Asian stock markets mixed on pandemic concerns

by Jonathan Adams
ASX

The benchmark S&P/ASX 200 Index is declining 24.10 points or 0.34 percent to 7,071.70, the Nikkei 225 adding nearly 600 points, New Zealand and Malaysia are shedding 0.9 percent, while Taiwan, Singapore and South Korea are gaining between 0.3 and 0.6 percent each

Asian stock markets are mixed on Thursday, following thin trading in the previous three sessions due to holiday’s in couple of major markets, amid concerns over the continuing surge in daily coronavirus cases in most markets in the region and the related restrictions or lockdown in several areas restricting economic activity. Asian markets closed mixed in thin trading on Wednesday.

Meanwhile, U.S. Treasury Secretary Janet Yellen eased market concerns of a rate hike after she clarified that she was neither predicting nor recommending a rate increase. Yellen had suggested that interest rates may have to rise modestly to prevent the economy from overheating amid the recent spike in government spending.

In Australia, the stock market is modestly lower after giving up early gains on Thursday and after the previous three sessions of gains, with the benchmark S&P/ASX 200 just below the 7,100 level off its fresh 14-month highs reached yesterday, as strength in materials and energy stocks were offset by weakness across the technology and financial sectors.

The benchmark S&P/ASX 200 Index is declining 24.10 points or 0.34 percent to 7,071.70, after reaching a high of 7,112.50 and a low of 7,048.20 earlier. The broader All Ordinaries Index is down 25.50 points or 0.33 percent to 7,318.70. Australian markets ended modestly higher on Wednesday.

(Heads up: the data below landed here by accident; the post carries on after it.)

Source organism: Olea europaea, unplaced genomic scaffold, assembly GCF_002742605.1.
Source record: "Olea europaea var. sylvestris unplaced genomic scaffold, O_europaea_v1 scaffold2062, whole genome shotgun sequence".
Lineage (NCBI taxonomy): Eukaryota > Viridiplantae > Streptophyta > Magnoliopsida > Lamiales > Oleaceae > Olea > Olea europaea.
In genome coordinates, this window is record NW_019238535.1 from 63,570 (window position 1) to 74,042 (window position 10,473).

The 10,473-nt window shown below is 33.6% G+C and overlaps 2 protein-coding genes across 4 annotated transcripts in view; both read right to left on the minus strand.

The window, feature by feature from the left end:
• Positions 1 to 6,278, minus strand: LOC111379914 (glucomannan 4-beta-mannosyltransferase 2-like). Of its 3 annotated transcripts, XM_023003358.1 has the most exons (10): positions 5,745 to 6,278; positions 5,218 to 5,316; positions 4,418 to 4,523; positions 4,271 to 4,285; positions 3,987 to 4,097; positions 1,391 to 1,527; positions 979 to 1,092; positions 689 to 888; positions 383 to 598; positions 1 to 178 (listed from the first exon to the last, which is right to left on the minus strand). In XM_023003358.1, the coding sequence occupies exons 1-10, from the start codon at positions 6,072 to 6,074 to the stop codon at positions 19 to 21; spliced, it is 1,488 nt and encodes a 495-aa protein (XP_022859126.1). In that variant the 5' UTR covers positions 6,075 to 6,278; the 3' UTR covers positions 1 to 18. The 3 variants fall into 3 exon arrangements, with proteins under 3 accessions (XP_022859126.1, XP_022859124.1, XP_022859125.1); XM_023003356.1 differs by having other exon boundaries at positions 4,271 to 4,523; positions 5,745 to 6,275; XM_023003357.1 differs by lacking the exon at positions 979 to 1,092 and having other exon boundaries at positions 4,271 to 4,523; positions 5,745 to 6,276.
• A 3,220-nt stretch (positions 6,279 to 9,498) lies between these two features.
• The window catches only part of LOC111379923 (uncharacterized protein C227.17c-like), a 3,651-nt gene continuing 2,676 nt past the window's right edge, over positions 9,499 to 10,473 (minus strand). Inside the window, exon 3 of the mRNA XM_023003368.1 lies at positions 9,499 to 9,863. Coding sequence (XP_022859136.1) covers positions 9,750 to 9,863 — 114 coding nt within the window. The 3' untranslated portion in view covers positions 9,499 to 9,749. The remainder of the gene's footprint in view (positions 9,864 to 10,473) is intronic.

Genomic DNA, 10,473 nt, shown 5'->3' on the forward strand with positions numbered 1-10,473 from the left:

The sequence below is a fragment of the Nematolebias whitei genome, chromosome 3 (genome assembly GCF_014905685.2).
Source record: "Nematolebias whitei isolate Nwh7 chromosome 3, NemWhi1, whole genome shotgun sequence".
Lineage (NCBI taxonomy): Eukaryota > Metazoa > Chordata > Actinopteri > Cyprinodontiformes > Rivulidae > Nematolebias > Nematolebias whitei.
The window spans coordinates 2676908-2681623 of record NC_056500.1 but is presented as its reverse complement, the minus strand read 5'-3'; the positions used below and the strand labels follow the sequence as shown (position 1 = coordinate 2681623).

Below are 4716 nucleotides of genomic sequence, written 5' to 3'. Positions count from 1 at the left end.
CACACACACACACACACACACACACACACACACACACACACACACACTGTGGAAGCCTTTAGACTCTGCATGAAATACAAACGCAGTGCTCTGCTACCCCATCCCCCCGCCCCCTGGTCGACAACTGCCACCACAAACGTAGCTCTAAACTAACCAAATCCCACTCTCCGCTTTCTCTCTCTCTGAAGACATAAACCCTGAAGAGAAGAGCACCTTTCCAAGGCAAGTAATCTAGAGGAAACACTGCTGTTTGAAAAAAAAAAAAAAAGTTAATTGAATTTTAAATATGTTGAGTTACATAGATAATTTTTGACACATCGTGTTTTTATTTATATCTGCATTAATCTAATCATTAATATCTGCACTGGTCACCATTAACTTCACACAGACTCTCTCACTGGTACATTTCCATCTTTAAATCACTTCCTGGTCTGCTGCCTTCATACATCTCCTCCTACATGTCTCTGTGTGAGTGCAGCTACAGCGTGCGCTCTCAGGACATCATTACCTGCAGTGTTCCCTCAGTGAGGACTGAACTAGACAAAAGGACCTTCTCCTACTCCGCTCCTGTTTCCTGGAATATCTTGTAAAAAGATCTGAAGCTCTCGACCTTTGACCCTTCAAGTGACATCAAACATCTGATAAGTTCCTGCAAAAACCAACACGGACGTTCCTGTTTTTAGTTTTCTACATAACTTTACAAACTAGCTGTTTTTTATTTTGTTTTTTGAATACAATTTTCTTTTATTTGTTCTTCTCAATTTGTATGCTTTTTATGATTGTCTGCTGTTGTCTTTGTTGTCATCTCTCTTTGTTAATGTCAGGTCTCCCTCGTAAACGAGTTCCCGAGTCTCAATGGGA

The Japanese stock market is sharply higher on Thursday, coming back after three days of holiday’s, with the Nikkei 225 adding nearly 600 points to break above the 29,000 mark, on positive comments on the state of the economy by members of the Bank of Japan’s monetary policy board. However, concerns about the continuing surge in coronavirus cases are limiting the markets’ upside.

Members of the Bank of Japan’s monetary policy board said that the country’s economy is showing signs of inconsistent improvement but continues to be threatened by COVID-19, minutes from the bank’s meeting on March 18 and 19 revealed on Thursday. At the meeting, the bank widened the range at which it permits the yields of government bonds to fluctuate and scrapped the average exchange traded fund buying target and also maintained its benchmark lending rate at -0.1 percent.

The benchmark Nikkei 225 Index ended the morning session at 29,391.19, up 578.56 points or 2.01 percent, after hitting a high of 29,430.22 earlier. Japanese shares closed significantly lower on Friday, the last trading before holidays.

Elsewhere in Asia, New Zealand and Malaysia are shedding 0.9 percent, while Shanghai and Indonesia are down between 0.1 and 0.3 percent each. Taiwan, Singapore and South Korea are gaining between 0.3 and 0.6 percent each. Hong Kong is trading flat.

On Wall Street, stocks fluctuated over the course of the trading day on Wednesday before eventually closing the session mixed. Despite the choppy trading, the Dow finished the session at a new record closing high.

The major averages ended the day on opposite sides of the unchanged line. While the Nasdaq dropped 51.08 points or 0.4 percent to 13,582.43, the Dow added 97.31 points or 0.3 percent to 34,230.34 and the S&P 500 edged up 2.93 points or 0.1 percent to 4,167.59.



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